A special moment of celebration... and relief! Matt Hocking remembers scoring the goal which secured Boston United's Football League survival

Hometown hero reflects on winner against Macclesfield Town...
Matt Hocking celebrates after the Macclesfield victory.Matt Hocking celebrates after the Macclesfield victory.
Matt Hocking celebrates after the Macclesfield victory.

Football-mad kids across the globe dream of playing for their hometown club. Not only did Matt Hocking make that dream come true, he scored one of the most important goals in the club’s recent history.

The defender only made it onto the scoresheet once for the Pilgrims in his 75 appearances for the club, but that headed finish was the winning goal against Macclesfield Town on April 26, 2003, which secured the club’s survival in their first season in the Football League.

“I actually remember the moment pretty clearly as it was such an important game for us,” Hocking said. "I remember the set piece from the left-hand side.

Battling with Jon Parkin at York, his former club.Battling with Jon Parkin at York, his former club.
Battling with Jon Parkin at York, his former club.

“As it was delivered into the box I managed to get in front of my marker and nod it in the near post past the Macclesfield Town goalkeeper Steve Wilson, who was a former teammate of of mine at Hull City.

“It was also a very special moment for me because I ran along the crowd high fiving the United fans in my celebration on the way towards the corner flag where my granddad was standing.

“I remember it well, as it was a feeling of not only celebration but also of relief.”

Boston needed three points ensure their Football League status for a second term sand got off to a flying start as Peter Duffield netted from the penalty spot.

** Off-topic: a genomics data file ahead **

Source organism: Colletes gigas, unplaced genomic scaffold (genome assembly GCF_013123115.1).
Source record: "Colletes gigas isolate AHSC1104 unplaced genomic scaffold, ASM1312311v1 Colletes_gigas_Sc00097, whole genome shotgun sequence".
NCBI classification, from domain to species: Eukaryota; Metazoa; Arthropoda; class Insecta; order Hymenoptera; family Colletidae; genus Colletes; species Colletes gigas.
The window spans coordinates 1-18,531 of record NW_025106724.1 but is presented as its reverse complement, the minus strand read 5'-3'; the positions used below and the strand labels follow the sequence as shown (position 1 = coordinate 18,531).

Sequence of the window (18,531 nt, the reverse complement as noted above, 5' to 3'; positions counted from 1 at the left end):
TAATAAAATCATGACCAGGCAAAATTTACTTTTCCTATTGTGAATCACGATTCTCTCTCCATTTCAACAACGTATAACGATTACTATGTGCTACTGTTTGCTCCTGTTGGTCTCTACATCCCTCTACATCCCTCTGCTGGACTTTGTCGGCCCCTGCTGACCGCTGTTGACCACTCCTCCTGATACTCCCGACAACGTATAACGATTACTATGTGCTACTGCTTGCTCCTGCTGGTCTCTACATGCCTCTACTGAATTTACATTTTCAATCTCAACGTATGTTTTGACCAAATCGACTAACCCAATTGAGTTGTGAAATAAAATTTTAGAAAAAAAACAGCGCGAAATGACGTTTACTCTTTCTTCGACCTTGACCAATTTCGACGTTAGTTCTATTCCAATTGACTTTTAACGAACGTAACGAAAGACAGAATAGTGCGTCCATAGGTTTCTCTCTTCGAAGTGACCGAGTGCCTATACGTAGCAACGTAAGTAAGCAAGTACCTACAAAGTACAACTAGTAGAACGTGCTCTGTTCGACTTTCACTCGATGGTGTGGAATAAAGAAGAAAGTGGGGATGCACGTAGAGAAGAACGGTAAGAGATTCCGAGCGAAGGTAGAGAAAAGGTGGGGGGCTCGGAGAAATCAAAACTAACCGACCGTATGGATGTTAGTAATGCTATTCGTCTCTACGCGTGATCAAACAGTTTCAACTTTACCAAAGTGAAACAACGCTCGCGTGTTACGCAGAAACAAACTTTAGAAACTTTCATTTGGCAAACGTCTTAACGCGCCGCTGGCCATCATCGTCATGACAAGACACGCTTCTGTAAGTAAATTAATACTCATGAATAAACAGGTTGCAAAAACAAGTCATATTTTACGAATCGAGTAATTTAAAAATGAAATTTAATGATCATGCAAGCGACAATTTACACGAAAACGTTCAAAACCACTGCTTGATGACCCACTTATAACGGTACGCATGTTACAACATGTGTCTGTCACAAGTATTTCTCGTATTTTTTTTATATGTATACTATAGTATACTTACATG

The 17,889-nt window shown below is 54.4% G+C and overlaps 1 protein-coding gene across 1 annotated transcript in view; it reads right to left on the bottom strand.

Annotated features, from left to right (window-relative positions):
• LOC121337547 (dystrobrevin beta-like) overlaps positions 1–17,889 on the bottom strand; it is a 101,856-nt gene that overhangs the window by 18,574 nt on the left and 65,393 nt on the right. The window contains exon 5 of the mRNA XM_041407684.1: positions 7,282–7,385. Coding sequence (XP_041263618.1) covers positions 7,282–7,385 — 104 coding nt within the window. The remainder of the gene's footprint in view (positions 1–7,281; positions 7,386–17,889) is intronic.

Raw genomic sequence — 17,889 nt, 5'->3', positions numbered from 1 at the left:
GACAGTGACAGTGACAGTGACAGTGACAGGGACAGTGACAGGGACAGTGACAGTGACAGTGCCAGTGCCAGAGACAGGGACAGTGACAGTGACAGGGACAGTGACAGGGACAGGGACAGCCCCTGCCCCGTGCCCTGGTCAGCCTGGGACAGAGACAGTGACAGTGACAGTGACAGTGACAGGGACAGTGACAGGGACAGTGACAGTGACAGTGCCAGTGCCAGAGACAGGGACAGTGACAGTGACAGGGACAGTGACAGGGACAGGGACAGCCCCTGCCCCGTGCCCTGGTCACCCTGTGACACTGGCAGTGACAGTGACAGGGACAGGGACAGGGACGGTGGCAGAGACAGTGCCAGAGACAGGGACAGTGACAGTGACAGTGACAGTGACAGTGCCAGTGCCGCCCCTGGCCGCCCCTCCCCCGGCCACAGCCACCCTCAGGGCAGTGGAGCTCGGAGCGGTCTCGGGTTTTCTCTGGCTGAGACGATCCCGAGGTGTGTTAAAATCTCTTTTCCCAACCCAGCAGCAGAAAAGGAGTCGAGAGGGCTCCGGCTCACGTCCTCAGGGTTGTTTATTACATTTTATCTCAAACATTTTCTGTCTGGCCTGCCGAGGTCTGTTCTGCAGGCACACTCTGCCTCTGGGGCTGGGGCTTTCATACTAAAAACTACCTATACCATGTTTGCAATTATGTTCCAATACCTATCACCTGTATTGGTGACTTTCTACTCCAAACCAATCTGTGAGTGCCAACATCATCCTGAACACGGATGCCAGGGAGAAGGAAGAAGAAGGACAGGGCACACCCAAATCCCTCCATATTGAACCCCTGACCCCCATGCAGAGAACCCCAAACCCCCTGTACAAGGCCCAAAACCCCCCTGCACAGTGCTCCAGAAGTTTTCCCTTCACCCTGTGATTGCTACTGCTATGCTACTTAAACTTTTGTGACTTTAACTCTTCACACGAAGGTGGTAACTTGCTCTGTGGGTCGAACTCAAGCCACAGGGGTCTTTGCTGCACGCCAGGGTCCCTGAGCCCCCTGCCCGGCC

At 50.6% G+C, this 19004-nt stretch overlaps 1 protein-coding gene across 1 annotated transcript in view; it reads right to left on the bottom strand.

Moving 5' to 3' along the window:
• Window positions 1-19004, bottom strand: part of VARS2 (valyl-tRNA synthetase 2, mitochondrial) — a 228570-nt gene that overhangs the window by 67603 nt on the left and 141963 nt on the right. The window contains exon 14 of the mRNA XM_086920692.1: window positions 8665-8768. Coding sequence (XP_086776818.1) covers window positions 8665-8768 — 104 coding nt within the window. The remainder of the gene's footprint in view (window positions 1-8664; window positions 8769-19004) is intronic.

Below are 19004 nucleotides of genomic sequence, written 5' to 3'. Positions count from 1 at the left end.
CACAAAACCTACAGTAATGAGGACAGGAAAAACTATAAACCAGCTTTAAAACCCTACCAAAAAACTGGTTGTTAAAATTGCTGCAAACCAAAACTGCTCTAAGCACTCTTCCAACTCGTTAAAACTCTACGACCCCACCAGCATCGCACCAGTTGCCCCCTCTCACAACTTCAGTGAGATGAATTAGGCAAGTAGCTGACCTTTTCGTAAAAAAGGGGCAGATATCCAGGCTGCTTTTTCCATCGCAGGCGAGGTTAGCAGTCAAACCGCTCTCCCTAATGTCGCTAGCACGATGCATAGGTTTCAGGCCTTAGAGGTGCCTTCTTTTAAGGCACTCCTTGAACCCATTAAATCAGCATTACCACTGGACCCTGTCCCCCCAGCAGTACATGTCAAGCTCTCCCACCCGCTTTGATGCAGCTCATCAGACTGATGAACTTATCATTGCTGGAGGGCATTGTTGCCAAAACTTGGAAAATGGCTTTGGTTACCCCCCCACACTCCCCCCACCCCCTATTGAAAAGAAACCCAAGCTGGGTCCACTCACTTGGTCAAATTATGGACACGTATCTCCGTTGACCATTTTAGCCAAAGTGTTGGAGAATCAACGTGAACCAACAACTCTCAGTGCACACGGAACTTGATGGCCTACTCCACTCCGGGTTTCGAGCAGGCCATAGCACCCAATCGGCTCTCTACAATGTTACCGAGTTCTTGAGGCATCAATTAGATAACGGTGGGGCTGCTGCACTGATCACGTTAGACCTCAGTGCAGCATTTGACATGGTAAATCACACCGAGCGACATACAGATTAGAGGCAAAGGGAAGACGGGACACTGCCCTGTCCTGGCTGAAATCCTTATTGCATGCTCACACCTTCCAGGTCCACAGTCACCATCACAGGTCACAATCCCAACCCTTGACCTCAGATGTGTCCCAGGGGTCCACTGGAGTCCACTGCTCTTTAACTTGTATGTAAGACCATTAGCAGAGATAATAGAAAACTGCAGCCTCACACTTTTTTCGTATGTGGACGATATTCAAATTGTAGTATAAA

With fellow Boston Town manager Ian Dunn.With fellow Boston Town manager Ian Dunn.
With fellow Boston Town manager Ian Dunn.

Hocking made it 2-0 before a response from Colin Little set up a nervy finish. But United held on for the points.

Hocking, now 42, joined the Pilgrims in the summer of 2002 after United had secured promotion to the Football League, pipping Dagenham and Redbridge to the Conference title on goal difference.

But an off-season of upheaval followed. The club was found to have lodged dual contracts to hide the full scale of some player salaries and were fined £100,000 and began the new season on minus 4 points.

Manager Steve Evans left the club and his number two Neil Thompson - Hocking’s former manager at York City - took his place.

In action for the Poachers.In action for the Poachers.
In action for the Poachers.

“It was a no-brainer for me to get the opportunity to play for my hometown club in the Football League,” Hocking added.

“Neil Thompson was a great manager and coach, and to put the cherry on the cake, coming back to play at Boston United was an easy decision.

“I always remember watching Boston United as a child with my dad, and I distinctly remember running onto the field on the final whistle to try and get one of the players tie-ups to wear the next day for my game for Fishtoft Youth FC.

“I think like lots of my mates that also went to the matches, I dreamed of playing for my hometown club.

“To be honest personally I didn’t even think about the point deduction once the season got started. I remember that Neil Thompson never really spoke to us players about it. He just had us focussed on each game.”

Hocking cut his teeth at Sheffield United, moving to Hull City and then York before returning to Boston.

But that homecoming brought additional pressures for the centre back.

“I think it did when I first came back as I had played for a couple of bigger clubs and I had more experience than other players of playing in the Football League, so that brings expectations and added pressure,” he continued.